On Saturday, April 29, approximately 300 volunteers packaged 12,500 meals at Bertha Holt Elementary School. The meals, mixtures of beans, rice and other dry ingredients, were then to be sent to four elementary schools in Lane County.
Volunteers, from toddlers to adults, worked at rows of tables in a room that serves as two separate cafeteria and gym rooms during school days at Holt Elementary. Individuals at each row of tables worked as a part of an assembly line packaging pouches of dry ingredients. Within two hours, 12,500 individual packets were placed in cardboard boxes.
The event was hosted by Generosity Feeds, a seven-year-old organization that strives to bring an end to child hunger in the U.S. Generosity Feeds works with various businesses, such as the restaurant chain MOD Pizza, to fund and carry out meal-packing events across the country. This year, Generosity Feeds has provided food for about 1.2 million children in the U.S., events manager Ami Oldenburg said.
Food insecurity is a national issue, with one in five children nationwide facing hunger, according to Generosity Feeds’ website. However, it is also a local issue. The website adds that in Lane County alone, 53 percent of children suffer from food insecurity. Of the 575 students currently enrolled at Holt Elementary, 60 percent rely on the school’s free lunches and weekend meal packages handed out on Fridays, Principal Joyce Smith-Johnson said.
“We don’t realize [child food insecurity] is right here in our backyards,” Oldenburg said.
Kinni Rae Vasquez, a first-time volunteer with Generosity Feeds and Lane Community College transfer degree recipient, said that when she was a child, her parents paid for her school lunches but did not always have the money to pay for them. Now, Vasquez has a nine-month-old son and this event hits even closer to home for her.
“I know it would devastate me if I could not feed my son,” Vasquez said.
Generosity Feeds founder and CEO Ron Klabunde was inspired to start the organization when a businessman — after Klabunde had led an event in which food was packaged and sent to children overseas — asked him what he would do for children in his own country. Originally focused on feeding children in Washington, D.C., the organization began working cross-country. Its first event held outside the D.C. metro area was in Eugene in 2013, according to Klabunde.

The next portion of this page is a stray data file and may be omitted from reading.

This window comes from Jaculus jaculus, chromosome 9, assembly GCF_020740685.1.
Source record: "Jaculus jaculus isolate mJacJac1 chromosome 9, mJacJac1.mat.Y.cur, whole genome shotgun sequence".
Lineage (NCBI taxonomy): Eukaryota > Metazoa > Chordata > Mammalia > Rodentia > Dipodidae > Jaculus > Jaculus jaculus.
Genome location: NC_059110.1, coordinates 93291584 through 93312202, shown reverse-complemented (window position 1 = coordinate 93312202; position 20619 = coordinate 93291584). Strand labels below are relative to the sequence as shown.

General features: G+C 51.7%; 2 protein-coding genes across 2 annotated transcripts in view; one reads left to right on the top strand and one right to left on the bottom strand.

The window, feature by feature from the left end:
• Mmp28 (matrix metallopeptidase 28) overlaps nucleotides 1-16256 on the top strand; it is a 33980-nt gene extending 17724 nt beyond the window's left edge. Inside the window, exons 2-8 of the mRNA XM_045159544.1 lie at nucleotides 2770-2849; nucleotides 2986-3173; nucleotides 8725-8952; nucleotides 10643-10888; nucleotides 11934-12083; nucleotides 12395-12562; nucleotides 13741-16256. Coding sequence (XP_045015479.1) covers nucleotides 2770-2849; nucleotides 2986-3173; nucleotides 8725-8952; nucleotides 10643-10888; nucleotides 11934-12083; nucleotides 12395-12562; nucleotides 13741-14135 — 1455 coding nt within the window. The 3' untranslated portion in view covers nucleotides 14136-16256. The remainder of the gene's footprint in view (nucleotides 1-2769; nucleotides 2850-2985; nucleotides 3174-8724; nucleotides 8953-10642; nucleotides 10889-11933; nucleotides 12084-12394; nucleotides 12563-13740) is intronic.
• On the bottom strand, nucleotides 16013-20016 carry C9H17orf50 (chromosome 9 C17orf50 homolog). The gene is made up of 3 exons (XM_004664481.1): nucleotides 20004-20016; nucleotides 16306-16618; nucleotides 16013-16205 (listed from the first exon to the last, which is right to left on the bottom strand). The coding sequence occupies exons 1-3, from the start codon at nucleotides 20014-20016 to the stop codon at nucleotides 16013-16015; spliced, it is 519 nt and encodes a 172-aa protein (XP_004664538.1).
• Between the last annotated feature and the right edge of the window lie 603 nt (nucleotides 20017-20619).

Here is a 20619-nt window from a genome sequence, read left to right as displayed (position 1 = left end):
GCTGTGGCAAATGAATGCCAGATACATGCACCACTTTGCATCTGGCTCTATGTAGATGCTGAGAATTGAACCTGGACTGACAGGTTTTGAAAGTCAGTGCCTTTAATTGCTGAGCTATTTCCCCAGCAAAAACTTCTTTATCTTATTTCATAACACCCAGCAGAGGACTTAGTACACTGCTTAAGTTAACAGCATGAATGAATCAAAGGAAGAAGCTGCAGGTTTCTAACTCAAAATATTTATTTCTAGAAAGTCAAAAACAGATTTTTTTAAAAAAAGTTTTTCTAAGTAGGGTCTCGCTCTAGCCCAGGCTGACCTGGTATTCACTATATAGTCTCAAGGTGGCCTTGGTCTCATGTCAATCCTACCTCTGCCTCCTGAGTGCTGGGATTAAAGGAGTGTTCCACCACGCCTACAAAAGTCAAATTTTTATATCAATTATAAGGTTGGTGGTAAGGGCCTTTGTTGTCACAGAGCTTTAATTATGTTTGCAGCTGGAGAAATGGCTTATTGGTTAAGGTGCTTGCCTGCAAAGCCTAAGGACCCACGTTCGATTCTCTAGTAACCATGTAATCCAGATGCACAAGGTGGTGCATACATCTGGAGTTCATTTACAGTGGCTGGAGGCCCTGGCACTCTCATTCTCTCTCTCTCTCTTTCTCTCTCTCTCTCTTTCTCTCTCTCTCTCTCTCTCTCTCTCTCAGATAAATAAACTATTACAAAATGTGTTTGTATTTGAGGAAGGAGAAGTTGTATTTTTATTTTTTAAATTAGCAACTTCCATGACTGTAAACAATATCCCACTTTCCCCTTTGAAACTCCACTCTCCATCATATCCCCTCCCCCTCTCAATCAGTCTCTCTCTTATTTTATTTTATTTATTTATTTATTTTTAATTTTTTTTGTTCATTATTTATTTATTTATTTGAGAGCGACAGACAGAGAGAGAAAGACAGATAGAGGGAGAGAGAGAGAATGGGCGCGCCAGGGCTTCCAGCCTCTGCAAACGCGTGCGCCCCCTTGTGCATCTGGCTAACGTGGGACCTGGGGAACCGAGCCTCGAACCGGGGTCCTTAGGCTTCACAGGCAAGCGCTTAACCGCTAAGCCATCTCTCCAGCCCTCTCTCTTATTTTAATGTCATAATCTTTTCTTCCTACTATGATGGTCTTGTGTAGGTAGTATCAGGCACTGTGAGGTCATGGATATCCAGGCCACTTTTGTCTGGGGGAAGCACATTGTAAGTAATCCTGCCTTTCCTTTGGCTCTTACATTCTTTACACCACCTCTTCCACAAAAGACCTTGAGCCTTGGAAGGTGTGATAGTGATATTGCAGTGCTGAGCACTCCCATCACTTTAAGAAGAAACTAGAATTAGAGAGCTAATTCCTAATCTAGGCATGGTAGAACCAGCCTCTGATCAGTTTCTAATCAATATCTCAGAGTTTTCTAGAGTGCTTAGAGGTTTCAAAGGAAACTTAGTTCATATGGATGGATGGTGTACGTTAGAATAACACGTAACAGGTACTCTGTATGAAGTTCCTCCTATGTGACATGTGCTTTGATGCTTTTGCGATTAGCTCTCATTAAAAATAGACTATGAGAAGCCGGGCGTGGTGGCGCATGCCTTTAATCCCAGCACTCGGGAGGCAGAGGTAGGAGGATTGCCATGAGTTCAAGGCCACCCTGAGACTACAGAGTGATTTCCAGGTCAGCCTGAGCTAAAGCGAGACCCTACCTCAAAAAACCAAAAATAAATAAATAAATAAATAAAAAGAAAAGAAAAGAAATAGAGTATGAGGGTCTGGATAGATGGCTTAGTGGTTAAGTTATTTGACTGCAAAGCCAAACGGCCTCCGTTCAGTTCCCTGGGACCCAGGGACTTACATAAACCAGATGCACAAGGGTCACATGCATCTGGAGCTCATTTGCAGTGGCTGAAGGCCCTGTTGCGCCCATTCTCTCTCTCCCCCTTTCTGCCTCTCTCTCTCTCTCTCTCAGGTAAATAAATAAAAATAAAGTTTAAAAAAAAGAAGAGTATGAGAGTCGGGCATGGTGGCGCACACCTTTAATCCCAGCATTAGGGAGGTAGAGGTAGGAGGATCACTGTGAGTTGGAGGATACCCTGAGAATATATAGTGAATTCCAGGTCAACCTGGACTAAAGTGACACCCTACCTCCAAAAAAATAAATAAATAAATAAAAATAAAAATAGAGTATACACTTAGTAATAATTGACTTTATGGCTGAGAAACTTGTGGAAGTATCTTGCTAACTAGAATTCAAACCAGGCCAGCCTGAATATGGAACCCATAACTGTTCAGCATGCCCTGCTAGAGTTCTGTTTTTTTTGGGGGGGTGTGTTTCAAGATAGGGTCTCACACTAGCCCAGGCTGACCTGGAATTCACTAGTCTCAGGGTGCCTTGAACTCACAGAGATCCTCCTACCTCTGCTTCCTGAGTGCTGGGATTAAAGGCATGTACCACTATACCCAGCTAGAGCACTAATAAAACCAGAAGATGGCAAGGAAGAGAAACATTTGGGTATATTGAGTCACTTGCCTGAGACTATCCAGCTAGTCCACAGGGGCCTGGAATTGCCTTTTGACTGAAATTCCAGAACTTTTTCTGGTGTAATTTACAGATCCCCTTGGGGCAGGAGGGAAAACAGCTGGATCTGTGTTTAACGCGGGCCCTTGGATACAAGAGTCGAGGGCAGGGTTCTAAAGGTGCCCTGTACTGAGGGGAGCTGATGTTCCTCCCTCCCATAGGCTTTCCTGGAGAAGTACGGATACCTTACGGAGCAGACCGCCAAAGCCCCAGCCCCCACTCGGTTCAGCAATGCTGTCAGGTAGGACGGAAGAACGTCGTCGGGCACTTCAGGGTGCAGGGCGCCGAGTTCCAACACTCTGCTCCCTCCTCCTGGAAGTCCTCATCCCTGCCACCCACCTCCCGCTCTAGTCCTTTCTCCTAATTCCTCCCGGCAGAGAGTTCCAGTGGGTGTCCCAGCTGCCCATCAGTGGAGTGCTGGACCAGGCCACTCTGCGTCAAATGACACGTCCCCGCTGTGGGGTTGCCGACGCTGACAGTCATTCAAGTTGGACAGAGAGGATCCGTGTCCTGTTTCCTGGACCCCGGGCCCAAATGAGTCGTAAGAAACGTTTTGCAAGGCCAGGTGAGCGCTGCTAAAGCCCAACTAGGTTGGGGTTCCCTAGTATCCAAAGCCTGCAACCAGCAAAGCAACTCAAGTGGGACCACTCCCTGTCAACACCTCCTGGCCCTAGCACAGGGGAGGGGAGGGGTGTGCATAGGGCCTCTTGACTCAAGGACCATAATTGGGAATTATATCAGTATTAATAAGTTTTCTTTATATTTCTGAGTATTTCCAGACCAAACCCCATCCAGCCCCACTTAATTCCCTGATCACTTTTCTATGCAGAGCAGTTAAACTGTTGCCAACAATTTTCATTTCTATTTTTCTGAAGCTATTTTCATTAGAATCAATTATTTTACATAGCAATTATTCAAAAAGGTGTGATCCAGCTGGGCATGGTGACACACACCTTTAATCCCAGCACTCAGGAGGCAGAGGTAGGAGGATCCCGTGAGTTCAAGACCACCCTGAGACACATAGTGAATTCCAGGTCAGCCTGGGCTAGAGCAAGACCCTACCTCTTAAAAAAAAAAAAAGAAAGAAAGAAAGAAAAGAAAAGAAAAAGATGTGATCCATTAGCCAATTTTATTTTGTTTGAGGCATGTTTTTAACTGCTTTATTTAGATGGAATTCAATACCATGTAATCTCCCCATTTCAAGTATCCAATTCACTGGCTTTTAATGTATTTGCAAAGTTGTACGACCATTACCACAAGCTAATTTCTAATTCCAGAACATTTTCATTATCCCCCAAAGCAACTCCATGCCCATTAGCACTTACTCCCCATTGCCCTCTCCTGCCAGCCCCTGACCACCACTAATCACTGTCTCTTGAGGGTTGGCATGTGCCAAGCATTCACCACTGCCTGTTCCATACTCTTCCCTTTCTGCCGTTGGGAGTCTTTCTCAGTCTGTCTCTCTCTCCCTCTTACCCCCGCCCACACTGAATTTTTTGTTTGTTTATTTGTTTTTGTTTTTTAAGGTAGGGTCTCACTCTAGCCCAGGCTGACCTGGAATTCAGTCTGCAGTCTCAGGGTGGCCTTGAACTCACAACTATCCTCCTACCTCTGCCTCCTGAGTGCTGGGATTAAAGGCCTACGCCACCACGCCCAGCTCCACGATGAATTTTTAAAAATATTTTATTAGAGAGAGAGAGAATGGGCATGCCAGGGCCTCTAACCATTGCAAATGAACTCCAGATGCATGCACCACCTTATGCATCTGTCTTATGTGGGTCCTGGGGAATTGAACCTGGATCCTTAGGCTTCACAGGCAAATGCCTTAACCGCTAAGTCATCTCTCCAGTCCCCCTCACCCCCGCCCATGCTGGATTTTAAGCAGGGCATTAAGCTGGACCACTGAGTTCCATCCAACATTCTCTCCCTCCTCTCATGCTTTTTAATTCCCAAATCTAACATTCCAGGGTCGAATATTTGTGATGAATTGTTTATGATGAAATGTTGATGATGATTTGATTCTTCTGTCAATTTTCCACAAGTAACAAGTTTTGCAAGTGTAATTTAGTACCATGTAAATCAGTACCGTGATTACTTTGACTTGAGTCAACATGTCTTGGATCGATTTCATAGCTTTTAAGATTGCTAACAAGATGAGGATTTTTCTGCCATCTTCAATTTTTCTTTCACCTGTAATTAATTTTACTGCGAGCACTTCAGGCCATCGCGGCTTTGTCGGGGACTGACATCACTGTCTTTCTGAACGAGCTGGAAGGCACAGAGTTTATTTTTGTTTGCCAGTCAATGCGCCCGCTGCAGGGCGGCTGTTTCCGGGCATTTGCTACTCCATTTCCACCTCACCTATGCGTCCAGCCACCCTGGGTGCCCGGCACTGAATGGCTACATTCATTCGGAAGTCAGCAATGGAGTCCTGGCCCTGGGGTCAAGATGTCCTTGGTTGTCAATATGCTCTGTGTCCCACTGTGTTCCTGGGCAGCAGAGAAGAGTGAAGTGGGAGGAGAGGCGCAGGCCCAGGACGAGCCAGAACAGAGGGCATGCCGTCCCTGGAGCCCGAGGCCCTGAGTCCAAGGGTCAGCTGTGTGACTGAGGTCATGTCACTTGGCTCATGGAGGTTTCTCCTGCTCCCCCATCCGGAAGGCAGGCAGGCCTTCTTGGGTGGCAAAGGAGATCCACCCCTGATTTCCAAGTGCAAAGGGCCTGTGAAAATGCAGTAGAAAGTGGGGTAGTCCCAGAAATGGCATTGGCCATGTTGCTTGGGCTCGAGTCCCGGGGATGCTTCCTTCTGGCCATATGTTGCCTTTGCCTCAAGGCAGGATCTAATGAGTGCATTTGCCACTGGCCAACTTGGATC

Jon Crowe, the lead facilitator of Generosity Feeds, added that the organization’s progress is due to the grassroots movement that supports it.
“Change happens when a community recognizes a problem, and we then give them to tools to solve that problem,” Crowe said.
The “shared value and united cause” between volunteers from various backgrounds are what cause change in communities, Klabunde said, noting that there were people from a wide range of ethnic, religious, cultural and financial backgrounds in the room that day.
“We have a few multimillionaires in this room packaging food for children in our community,” he said.
Oldenburg made a similar comment when she said that although feeding thousands of children is powerful, what truly causes impact is the teamwork and relationships formed between community members of vastly different walks of life. These individuals will then continue to make changes beyond the events.
“We want to inspire others to be great by doing good,” Oldenburg said.
With the support of volunteers, Generosity Feeds strives to reach every American county in the near future to feed children who struggle with food insecurity. Individuals, businesses and organizations can make donations and offer to host meal-packaging events via Generosity Feeds’ website as well.